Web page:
Hip-hop is by far the most popular music genre in the world. How do you keep your sound fresh and avoid coming across as derivative?

There are so many different strands of hip-hop being explored because of the nature of the genre. It’s built on combining elements that wouldn’t be associated with each other and borrowing from different genres. It makes a lot of sense to me that it would be the biggest genre. I think hip-hop artists can be boxed in unfairly- if there’s a song that has equal elements of pop or rock as it does hip hop, it’s automatically classed as hip-hop as a way to dismiss the creativity a little bit. So to see that being reclaimed now as being a big sphere that incorporates so many sounds is cool.

In terms of keeping things fresh, I think the more stages of the process that you are doing yourself, the more unique the finished sound is going to end up because it’s a series of personal decisions.

What is your songwriting process?  Do the rhymes come first, or the music? 

At the moment, I’m usually trying to find an interesting unique sound to get ideas bouncing off of first, then I’ll start to build texture, structure, themes and collaboration around that. It really depends on the song, though, each one is slightly different.

What inspired your single “Goldfish?”

I wanted to get another song going with Awesimon. I had really enjoyed making “Six Drinks” last year and he always has great energy. I sent him over a few ideas – one being the slower second half of “Goldfish.” He sent me back some vocals and I built the rest of the song around that. This year I’ve been really focused on textures and a more cinematic narrative vibe to songs, with more dramatic switch-ups, and mixing things to compliment the themes of the production into a cohesive texture.

You collaborate frequently. How do you decide who to work with?

I’m always listening out for something new that I haven’t heard before, whether someone has 1 song and 2 followers or has been active for years. If it intrigues me, I want to see how our sounds could meld. Ireland’s small as well, so you just end up meeting other people who make music, and those connections happen naturally. Having had the opportunity to collaborate with so many different types of artists, I can start an idea on my own and I know straight away who to send it to and what direction we could take it, so when there’s a mutual trust and appreciation for each other’s musicality that’s what I focus my energy on.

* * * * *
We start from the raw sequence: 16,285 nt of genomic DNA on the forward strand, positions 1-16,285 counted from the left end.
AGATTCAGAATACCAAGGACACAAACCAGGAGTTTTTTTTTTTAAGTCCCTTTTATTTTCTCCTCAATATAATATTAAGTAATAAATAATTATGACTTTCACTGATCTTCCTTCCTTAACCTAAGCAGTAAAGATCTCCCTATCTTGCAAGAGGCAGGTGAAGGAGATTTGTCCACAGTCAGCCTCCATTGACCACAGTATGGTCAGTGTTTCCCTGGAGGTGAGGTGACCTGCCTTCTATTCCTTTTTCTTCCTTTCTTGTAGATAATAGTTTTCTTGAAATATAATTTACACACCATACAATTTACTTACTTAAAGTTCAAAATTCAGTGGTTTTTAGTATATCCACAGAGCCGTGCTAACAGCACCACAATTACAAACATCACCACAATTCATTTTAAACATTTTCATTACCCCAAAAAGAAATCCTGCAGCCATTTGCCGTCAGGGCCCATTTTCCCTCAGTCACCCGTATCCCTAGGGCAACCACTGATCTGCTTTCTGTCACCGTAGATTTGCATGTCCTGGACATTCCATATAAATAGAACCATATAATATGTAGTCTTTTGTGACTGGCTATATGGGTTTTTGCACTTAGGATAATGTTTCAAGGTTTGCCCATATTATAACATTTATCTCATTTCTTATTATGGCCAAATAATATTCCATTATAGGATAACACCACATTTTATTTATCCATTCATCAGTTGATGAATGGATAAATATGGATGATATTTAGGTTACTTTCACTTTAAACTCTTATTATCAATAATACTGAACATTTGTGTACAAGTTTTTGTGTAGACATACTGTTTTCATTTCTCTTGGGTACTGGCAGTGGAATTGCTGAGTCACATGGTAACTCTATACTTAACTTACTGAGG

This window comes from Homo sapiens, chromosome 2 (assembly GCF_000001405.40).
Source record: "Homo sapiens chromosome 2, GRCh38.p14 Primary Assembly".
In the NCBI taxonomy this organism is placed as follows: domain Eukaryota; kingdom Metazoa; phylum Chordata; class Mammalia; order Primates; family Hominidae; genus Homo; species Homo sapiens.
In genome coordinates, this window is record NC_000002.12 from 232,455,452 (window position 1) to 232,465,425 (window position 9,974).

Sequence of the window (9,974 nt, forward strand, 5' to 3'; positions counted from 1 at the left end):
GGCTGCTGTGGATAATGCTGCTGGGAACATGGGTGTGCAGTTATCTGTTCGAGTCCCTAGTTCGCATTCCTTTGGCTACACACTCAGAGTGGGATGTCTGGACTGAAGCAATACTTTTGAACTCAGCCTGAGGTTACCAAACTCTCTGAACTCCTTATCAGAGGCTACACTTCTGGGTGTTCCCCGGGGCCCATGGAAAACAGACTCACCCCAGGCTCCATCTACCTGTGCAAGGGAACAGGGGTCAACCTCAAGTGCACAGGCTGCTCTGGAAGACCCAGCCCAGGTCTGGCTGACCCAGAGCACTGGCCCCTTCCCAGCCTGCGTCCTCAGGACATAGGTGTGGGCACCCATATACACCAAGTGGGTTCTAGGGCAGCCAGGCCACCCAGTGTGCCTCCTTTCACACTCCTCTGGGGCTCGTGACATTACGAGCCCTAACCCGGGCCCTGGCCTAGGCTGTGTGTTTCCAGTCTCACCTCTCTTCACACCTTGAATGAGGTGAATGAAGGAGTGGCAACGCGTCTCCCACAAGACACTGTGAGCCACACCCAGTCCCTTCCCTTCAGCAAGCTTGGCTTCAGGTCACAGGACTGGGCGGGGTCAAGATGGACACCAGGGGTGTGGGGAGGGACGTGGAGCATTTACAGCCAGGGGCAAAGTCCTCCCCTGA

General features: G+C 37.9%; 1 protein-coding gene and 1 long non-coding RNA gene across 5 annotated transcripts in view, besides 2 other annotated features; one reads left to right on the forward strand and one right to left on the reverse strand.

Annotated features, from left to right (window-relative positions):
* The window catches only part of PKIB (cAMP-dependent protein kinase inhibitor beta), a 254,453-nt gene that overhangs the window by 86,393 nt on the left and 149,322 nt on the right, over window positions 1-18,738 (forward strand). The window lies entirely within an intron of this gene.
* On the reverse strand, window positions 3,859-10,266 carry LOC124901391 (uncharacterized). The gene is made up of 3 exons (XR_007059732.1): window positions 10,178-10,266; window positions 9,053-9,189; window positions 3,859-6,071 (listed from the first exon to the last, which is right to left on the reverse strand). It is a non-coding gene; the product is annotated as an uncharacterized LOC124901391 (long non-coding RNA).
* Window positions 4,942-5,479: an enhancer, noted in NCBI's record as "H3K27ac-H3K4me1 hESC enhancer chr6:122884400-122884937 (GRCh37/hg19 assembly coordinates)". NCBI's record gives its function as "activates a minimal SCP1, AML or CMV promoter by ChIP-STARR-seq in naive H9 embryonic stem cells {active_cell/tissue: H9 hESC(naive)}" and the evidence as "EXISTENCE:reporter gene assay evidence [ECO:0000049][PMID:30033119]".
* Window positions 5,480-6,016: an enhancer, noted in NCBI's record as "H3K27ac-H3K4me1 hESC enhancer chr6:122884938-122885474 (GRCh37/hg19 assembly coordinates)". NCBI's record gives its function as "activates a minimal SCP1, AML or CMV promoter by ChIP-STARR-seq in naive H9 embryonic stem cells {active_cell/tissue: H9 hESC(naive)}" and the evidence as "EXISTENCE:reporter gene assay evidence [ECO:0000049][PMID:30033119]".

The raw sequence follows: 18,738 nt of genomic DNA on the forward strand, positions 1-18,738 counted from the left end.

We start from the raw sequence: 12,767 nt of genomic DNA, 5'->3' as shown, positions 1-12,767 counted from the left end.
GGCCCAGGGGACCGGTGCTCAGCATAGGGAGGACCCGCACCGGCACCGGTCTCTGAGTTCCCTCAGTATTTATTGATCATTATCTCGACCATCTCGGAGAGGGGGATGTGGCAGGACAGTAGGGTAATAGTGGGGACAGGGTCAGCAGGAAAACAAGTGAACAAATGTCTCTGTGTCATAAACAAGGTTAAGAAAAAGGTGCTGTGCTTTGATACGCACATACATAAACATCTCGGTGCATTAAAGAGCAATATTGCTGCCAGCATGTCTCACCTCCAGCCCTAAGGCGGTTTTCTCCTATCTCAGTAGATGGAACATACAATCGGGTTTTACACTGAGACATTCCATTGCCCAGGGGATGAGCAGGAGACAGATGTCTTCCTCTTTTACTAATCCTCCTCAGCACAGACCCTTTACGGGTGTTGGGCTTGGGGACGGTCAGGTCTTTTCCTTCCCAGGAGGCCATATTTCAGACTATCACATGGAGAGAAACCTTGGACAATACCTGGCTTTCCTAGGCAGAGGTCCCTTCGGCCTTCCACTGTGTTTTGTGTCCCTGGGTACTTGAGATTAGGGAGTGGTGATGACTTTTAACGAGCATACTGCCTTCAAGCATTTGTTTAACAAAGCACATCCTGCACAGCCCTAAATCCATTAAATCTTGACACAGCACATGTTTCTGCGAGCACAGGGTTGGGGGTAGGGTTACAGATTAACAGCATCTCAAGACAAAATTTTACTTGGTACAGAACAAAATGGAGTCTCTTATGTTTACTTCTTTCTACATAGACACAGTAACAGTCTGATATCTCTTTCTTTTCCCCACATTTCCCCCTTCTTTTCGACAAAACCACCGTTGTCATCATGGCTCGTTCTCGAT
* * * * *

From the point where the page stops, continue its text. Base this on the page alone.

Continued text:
Why do you make music?

It’s the best way for me to express myself and one of those few things that you can see the point in doing it, for the sake of doing it.

What’s next for you musically?

I’m focusing on longer projects at the moment and making things that exist in their own sonic world, both alone and producing projects with other artists. I have some cool things on the way with Chahyld, Selu, Omo Aston, and Aaron Everything, and a few more that I’m really excited about going into the new year. I’m enjoying incorporating those more cinematic textures into my production that’s still fresh and holds a vibrant energy. I’m not rushing anything though, I think it’s a good time to pace myself and take time for reflection, learning, and experimenting, rather than chasing momentum.

Any people you want to thank or give a shout out?

The artists I mentioned above are keeping me inspired, at the moment! And all of the other amazing people that I’ve had the opportunity to collaborate with earlier this year as well.

Thanks a mil!

Photo by Conor Diggin

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Xsnoize Author
Randall Radic 222 Articles
Randy Radic lives in Northern California where he smokes cigars, keeps snakes as pets, and writes about music and pop culture. Fav artists/bands: SpaceAcre, Buddy Miller, Post Malone, Tool, Smashing Pumpkins, Korn, and he’s a sucker for female-fronted dream-pop bands.